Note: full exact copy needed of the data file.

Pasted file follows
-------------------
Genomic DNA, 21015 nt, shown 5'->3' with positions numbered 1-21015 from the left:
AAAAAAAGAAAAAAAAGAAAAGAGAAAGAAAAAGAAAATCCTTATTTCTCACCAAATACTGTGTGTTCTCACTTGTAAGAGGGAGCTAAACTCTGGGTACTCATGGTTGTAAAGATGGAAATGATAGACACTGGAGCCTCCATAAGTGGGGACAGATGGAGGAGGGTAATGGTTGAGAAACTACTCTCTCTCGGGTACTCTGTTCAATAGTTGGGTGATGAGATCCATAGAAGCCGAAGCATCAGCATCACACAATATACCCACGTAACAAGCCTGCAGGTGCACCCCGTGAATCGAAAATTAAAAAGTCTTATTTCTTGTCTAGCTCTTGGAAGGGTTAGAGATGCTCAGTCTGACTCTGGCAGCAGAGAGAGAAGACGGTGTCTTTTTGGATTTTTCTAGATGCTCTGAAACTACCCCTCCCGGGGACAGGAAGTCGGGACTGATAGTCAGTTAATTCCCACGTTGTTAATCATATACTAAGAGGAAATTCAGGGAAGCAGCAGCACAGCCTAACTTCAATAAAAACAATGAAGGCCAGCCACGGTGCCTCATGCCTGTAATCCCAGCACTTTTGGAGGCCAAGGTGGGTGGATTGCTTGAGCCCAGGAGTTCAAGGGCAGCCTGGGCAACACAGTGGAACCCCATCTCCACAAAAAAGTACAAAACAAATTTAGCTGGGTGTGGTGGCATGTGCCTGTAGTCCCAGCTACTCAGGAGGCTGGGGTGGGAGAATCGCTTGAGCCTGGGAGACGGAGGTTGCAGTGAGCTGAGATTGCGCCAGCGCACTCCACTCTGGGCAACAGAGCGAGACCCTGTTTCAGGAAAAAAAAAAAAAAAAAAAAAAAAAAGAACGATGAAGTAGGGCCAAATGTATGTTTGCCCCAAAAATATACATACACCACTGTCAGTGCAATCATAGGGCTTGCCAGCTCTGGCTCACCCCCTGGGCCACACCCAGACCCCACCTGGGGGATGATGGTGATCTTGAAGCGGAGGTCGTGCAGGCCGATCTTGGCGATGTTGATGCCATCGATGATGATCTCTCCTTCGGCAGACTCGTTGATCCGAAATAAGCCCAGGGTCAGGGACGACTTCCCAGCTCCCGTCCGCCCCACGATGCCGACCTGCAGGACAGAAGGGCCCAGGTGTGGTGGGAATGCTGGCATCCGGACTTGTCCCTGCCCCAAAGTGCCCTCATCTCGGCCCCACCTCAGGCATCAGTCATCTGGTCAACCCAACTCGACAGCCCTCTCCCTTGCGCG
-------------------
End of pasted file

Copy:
Genomic DNA, 21015 nt, shown 5'->3' with positions numbered 1-21015 from the left:
AAAAAAAGAAAAAAAAGAAAAGAGAAAGAAAAAGAAAATCCTTATTTCTCACCAAATACTGTGTGTTCTCACTTGTAAGAGGGAGCTAAACTCTGGGTACTCATGGTTGTAAAGATGGAAATGATAGACACTGGAGCCTCCATAAGTGGGGACAGATGGAGGAGGGTAATGGTTGAGAAACTACTCTCTCTCGGGTACTCTGTTCAATAGTTGGGTGATGAGATCCATAGAAGCCGAAGCATCAGCATCACACAATATACCCACGTAACAAGCCTGCAGGTGCACCCCGTGAATCGAAAATTAAAAAGTCTTATTTCTTGTCTAGCTCTTGGAAGGGTTAGAGATGCTCAGTCTGACTCTGGCAGCAGAGAGAGAAGACGGTGTCTTTTTGGATTTTTCTAGATGCTCTGAAACTACCCCTCCCGGGGACAGGAAGTCGGGACTGATAGTCAGTTAATTCCCACGTTGTTAATCATATACTAAGAGGAAATTCAGGGAAGCAGCAGCACAGCCTAACTTCAATAAAAACAATGAAGGCCAGCCACGGTGCCTCATGCCTGTAATCCCAGCACTTTTGGAGGCCAAGGTGGGTGGATTGCTTGAGCCCAGGAGTTCAAGGGCAGCCTGGGCAACACAGTGGAACCCCATCTCCACAAAAAAGTACAAAACAAATTTAGCTGGGTGTGGTGGCATGTGCCTGTAGTCCCAGCTACTCAGGAGGCTGGGGTGGGAGAATCGCTTGAGCCTGGGAGACGGAGGTTGCAGTGAGCTGAGATTGCGCCAGCGCACTCCACTCTGGGCAACAGAGCGAGACCCTGTTTCAGGAAAAAAAAAAAAAAAAAAAAAAAAAAGAACGATGAAGTAGGGCCAAATGTATGTTTGCCCCAAAAATATACATACACCACTGTCAGTGCAATCATAGGGCTTGCCAGCTCTGGCTCACCCCCTGGGCCACACCCAGACCCCACCTGGGGGATGATGGTGATCTTGAAGCGGAGGTCGTGCAGGCCGATCTTGGCGATGTTGATGCCATCGATGATGATCTCTCCTTCGGCAGACTCGTTGATCCGAAATAAGCCCAGGGTCAGGGACGACTTCCCAGCTCCCGTCCGCCCCACGATGCCGACCTGCAGGACAGAAGGGCCCAGGTGTGGTGGGAATGCTGGCATCCGGACTTGTCCCTGCCCCAAAGTGCCCTCATCTCGGCCCCACCTCAGGCATCAGTCATCTGGTCAACCCAACTCGACAGCCCTCTCCCTTGCGCG